Art: Private View - David Bomberg Bernard Jacobson Gallery, London W1

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The Independent Culture
In the years immediately before the First World War David Bomberg was, briefly, one of the most exciting and determinedly modern artists of his time. Take, for example, the Tate Gallery's Mud Bath - a series of blue and white lines running and jumping around the edge of a rectangular, red pool. It was painted some months before the war began, but with hindsight looks prophetic: the mud bath a blood bath - the red, white and blue of the national flag blown apart into a jagged, dance of death.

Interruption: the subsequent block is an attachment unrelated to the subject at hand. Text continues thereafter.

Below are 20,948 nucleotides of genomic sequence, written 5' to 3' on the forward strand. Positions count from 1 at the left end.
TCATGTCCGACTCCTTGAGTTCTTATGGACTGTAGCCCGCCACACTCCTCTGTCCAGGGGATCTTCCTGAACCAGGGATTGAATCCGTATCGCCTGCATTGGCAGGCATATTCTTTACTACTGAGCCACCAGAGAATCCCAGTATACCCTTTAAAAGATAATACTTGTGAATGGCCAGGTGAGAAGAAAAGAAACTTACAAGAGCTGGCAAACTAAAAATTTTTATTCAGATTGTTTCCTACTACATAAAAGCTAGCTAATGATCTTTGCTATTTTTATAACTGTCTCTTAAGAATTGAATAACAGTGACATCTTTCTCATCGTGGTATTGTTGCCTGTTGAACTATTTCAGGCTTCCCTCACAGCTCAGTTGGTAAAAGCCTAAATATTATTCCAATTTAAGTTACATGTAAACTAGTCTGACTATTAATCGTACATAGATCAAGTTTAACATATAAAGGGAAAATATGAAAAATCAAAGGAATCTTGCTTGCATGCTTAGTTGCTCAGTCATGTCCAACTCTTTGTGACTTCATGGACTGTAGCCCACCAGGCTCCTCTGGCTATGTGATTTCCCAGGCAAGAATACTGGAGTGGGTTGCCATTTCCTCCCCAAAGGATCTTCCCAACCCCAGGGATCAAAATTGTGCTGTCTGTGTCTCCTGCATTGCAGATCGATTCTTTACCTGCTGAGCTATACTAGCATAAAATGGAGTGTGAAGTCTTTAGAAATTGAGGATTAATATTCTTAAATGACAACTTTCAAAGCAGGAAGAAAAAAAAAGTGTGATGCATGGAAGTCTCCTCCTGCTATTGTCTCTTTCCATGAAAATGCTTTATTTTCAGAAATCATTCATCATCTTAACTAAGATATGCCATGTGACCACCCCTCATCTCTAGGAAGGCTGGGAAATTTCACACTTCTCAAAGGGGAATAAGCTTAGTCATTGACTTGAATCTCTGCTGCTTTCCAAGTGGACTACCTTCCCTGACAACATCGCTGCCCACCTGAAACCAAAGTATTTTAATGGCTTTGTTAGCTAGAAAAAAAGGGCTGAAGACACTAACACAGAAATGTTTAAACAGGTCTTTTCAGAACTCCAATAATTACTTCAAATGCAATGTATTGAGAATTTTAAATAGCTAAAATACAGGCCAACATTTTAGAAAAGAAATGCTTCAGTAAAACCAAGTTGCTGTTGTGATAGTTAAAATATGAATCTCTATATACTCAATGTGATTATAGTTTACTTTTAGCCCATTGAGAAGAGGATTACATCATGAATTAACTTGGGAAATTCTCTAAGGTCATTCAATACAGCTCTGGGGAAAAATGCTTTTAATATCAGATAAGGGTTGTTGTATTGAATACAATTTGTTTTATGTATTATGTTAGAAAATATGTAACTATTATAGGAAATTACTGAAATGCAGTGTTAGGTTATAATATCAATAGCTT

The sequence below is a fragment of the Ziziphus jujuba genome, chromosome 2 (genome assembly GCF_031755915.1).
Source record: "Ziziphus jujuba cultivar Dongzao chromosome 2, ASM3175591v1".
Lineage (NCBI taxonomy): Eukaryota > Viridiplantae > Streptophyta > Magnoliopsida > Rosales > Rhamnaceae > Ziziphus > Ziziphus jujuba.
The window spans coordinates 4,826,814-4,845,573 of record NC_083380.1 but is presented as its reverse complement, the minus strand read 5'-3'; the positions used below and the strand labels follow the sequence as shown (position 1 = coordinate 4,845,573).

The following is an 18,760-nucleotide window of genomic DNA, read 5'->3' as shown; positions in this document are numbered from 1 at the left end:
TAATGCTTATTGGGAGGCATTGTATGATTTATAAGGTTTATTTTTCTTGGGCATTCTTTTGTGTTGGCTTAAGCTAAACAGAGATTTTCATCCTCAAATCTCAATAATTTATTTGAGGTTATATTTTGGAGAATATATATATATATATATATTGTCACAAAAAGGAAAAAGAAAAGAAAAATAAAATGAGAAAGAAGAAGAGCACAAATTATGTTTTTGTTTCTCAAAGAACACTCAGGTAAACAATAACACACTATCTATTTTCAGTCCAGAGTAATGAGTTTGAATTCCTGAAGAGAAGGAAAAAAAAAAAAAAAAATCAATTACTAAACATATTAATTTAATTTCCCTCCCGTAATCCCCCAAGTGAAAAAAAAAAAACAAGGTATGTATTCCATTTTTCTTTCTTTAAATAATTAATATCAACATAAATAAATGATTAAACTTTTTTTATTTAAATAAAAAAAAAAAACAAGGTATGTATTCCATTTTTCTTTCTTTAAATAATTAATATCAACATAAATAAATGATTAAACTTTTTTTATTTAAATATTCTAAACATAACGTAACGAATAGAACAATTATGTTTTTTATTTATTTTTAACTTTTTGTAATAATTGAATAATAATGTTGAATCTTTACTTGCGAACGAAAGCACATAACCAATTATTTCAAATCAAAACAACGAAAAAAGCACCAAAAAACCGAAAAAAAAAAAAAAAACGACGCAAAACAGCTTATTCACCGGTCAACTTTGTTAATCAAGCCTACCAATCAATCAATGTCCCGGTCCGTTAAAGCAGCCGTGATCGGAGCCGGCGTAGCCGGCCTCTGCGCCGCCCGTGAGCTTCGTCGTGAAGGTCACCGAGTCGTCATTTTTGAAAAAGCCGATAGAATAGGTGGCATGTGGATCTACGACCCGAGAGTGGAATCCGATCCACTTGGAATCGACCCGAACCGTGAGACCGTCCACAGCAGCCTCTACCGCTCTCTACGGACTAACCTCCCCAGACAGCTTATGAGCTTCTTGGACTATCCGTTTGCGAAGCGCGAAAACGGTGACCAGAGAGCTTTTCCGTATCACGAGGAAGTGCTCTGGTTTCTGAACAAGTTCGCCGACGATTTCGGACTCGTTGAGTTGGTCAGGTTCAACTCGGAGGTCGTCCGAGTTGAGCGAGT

The current show at the Bernard Jacobson Gallery concentrates on Bomberg the landscape painter, whose technique became increasingly expressionistic as the years went by, culminating in a style marked by great swathes of paint that build to a glowering vision of the world made of long strokes of pure colour.

Writing in 1964 the critic David Sylvester suggested two reasons for believing that David Bomberg was the finest English painter of the century: "his early work and his late work". I wouldn't go quite that far, but, certainly, in the best of the later works at the Jacobson Gallery one can see the strength of his legacy - one that has influenced the work of painters such as Leon Kossoff and Frank Auerbach.

David Bomberg, Bernard Jacobson Gallery, 14a Clifford Street, London W1 (0171-495 8575)